Bisexual pornography

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Painting by Édouard-Henri Avril: two men and a woman having a threesome.

Bisexual pornography is a genre of pornography which most typically depicts one woman and two men who all perform sex acts on each other.

As most porn is marketed to men, most bisexual porn is marketed to heterosexual[1] or bisexual men. Most consumers of bisexual pornography do not identify as gay.[1] However, bisexual pornography is often placed near the gay section in adult video stores, since many consumers are gay men.[2] A common way that these are depicted in a single scene is with one woman and two men performing together.

Pornographic film industry

Content featuring male bisexuality has been a growing trend since the advent of internet pornography.[1][3] However the genre remains a very small proportion of the pornographic DVD market; for example at porn retailer, there are only 655 bisexual titles out of a catalogue of more than 90,000 films.[3] Bisexual DVDs sell much better online than in adult video stores, possibly due to customers in stores feeling embarrassed to buy them.[4] Most bisexual porn is made by small production companies rather than the major studios. Actors are mostly amateur; any well-known actors in bisexual porn tend to be from the gay pornography industry.[3]

Heterosexual actors and actresses who have appeared in bisexual porn, for example Kurt Lockwood, have had their sexuality questioned and been stigmatised,[1] and have been accused by the gay community of being in denial about their sexual orientation.[3]

Due to the stigmatization and discrimination faced by bisexual people in the general population, one may expect bisexual porn actors and actresses to also have lower morale than their straight counterparts.[5] However, studies have proven that bisexual actresses actually have higher levels of positive feelings than heterosexual actresses.[5] Scholars argue that this may be due in large part to the fact that they work in a subculture that expects and accepts hypersexuality.[5] Therefore, the idea that bisexual people are “promiscuous” does not work against porn actors.[5] Additionally, bisexual actresses reported that they enjoyed their job more than heterosexual actresses.[5] Scholars argue that this could be because they have sex with both men and women, and have more sex in general, which they presumably enjoy since they entered the business.[5]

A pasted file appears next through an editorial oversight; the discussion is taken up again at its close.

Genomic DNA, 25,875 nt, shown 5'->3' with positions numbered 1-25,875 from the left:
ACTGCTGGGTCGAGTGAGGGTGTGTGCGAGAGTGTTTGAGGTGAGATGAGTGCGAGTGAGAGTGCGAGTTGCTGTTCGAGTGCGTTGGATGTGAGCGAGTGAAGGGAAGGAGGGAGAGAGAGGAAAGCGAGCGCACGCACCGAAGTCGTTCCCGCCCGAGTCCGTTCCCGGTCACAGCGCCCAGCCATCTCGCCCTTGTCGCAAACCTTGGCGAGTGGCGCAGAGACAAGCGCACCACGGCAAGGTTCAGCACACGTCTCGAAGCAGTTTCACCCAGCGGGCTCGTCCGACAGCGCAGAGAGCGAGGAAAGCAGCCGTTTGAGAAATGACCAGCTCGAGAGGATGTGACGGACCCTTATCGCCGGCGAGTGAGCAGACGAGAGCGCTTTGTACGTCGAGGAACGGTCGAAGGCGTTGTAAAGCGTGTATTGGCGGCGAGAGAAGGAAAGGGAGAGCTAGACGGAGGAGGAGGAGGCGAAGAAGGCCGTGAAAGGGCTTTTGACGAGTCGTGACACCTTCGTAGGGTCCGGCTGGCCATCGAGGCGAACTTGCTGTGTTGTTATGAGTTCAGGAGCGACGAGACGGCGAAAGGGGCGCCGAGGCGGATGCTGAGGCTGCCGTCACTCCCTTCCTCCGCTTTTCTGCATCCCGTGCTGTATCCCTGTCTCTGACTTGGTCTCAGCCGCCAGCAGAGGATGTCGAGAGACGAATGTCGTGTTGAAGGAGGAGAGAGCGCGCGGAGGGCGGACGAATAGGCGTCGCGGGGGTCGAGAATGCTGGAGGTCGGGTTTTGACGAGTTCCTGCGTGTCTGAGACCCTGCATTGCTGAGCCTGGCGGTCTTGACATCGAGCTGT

Notable directors and performers

See also


  • Marjorie Garber: Bisexuality and the Eroticism of Everyday Life (Routledge, 2000). ISBN 0-415-92661-0


  1. 1.0 1.1 1.2 1.3 1.4 1.5 Tina Tyler (2008-02-22). "Bi Roots". XBIZ. Retrieved 2009-06-02.<templatestyles src="Module:Citation/CS1/styles.css"></templatestyles>
  2. Light, Jonathan (2002). The Art of Porn: An Aesthetics for the Performing Art of Pornography. New York, New York: Light Publishing. ISBN 0960362835. Retrieved 2013-11-06.<templatestyles src="Module:Citation/CS1/styles.css"></templatestyles>
  3. 3.0 3.1 3.2 3.3 Joanne Cachapero (2008-09-26). "Both Sides of the Fence". XBIZ. Retrieved 2009-06-02.<templatestyles src="Module:Citation/CS1/styles.css"></templatestyles>
  4. Acme Andersson (2008-05-31). "Specialty on the Shelf". XBIZ. Retrieved 2009-06-02.<templatestyles src="Module:Citation/CS1/styles.css"></templatestyles>
  5. 5.0 5.1 5.2 5.3 5.4 5.5 Griffith, James; Hammond, Brian; Mitchell, Sharon; Hart, Christian (2013). "Sexual Behaviors and Attitudes, Quality of Life, and Drug Use: A Comparison Between Bisexual and Heterosexual Pornography Actresses". Journal of Bisexuality: 4–20.<templatestyles src="Module:Citation/CS1/styles.css"></templatestyles>